Lateral carbon flux through river networks is an important and poorly understood component of the global carbon budget. This work investigates how temperature and hydrology control the production and export of dissolved organic carbon (DOC) in the Susquehanna Shale Hills Critical Zone Observatory in Pennsylvania, USA. Using field measurements of daily stream discharge, evapotranspiration, and stream DOC concentration, we calibrated the catchment-scale biogeochemical reactive transport model BioRT-Flux-PIHM (Biogeochemical Reactive Transport-Flux-Penn State Integrated Hydrologic Model, BFP), which met the satisfactory standard of a Nash-Sutcliffe efficiency (NSE) value greater than 0.5. We used the calibrated model to estimate and compare the daily DOC production rates (<span classCombining double low line"inline-formula">Rp</span>; the sum of the local DOC production rates in individual grid cells) and export rate (<span classCombining double low line"inline-formula">Re</span>; the product of the concentration and discharge at the stream outlet, or load).
Results showed that daily <span classCombining double low line"inline-formula">Rp</span> varied by less than an order of magnitude, primarily depending on seasonal temperature. In contrast, daily <span classCombining double low line"inline-formula">Re</span> varied by more than 3 orders of magnitude and was strongly associated with variation in discharge and hydrological connectivity. In summer, high temperature and evapotranspiration dried and disconnected hillslopes from the stream, driving <span classCombining double low line"inline-formula">Rp</span> to its maximum but <span classCombining double low line"inline-formula">Re</span> to its minimum. During this period, the stream only exported DOC from the organic-poor groundwater and from organic-rich soil water in the swales bordering the stream. The DOC produced accumulated in hillslopes and was later flushed out during the wet and cold period (winter and spring) when <span classCombining double low line"inline-formula">Re</span> peaked as the stream reconnected with uphill and <span classCombining double low line"inline-formula">Rp</span> reached its minimum.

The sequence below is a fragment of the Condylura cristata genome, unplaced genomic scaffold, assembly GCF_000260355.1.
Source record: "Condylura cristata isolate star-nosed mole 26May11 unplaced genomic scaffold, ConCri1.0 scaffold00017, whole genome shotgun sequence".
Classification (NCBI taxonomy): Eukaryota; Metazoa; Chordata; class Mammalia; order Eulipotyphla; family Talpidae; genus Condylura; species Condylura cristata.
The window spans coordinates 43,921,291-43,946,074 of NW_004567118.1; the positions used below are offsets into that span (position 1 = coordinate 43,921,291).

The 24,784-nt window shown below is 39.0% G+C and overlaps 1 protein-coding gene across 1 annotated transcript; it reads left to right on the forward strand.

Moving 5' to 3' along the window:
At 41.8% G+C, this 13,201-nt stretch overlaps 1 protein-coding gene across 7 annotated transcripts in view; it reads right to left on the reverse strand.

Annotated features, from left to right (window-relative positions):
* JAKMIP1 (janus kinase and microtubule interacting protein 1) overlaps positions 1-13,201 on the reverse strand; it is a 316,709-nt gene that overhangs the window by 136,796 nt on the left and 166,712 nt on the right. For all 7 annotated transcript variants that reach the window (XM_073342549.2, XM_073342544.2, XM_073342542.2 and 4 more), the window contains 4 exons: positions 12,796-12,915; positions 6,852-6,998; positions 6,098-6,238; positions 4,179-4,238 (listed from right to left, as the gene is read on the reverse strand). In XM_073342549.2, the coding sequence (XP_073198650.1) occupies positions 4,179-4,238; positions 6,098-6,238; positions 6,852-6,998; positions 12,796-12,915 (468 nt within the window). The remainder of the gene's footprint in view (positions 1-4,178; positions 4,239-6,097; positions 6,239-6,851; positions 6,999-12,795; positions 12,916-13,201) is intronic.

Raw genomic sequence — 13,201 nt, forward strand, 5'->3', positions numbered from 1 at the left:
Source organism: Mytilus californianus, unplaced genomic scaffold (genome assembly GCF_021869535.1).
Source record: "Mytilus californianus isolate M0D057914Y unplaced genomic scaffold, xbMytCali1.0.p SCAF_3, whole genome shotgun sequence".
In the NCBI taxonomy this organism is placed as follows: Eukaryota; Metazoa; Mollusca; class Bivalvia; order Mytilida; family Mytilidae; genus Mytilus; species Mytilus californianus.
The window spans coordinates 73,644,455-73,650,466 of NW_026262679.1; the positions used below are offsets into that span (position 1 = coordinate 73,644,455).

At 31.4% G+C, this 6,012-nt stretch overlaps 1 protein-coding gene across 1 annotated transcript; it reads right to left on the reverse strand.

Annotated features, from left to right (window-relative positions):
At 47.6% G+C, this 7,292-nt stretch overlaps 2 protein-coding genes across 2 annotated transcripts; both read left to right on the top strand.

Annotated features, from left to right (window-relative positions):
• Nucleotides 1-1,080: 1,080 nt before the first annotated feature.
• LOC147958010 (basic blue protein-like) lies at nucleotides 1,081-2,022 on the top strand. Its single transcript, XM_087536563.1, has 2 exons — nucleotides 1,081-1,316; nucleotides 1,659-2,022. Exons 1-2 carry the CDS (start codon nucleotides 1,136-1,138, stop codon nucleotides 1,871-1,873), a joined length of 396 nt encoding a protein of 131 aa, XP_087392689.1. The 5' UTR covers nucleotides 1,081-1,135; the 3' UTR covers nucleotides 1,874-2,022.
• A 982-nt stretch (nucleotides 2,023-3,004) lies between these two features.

The model reproduced the observed concentration-discharge (C-Q) relationship characterized by an unusual flushing-dilution pattern with maximum concentrations at intermediate discharge, indicating three end-members of source waters. A sensitivity analysis indicated that this nonlinearity was caused by shifts in the relative contribution of different source waters to the stream under different flow conditions. At low discharge, stream water reflected the chemistry of organic-poor groundwater; at intermediate discharge, stream water was dominated by the organic-rich soil water from swales; at high discharge, the stream reflected uphill soil water with an intermediate DOC concentration. This pattern persisted regardless of the DOC production rate as long as the contribution of deeper groundwater flow remained low (<span classCombining double low line"inline-formula"><18</span> % of the streamflow). When groundwater flow increased above 18 %, comparable amounts of groundwater and swale soil water mixed in the stream and masked the high DOC concentration from swales. In that case, the C-Q patterns switched to a flushing-only pattern with increasing<span idCombining double low line"page946"/> DOC concentration at high discharge. These results depict a conceptual model that the catchment serves as a producer and storage reservoir for DOC under hot and dry conditions and transitions into a DOC exporter under wet and cold conditions. This study also illustrates how different controls on DOC production and export - temperature and hydrological flow paths, respectively - can create temporal asynchrony at the catchment scale. Future warming and increasing hydrological extremes could accentuate this asynchrony, with DOC production occurring primarily during dry periods and lateral export of DOC dominating in major storm events..
All Science Journal Classification (ASJC) codes
- Water Science and Technology
- Earth and Planetary Sciences (miscellaneous)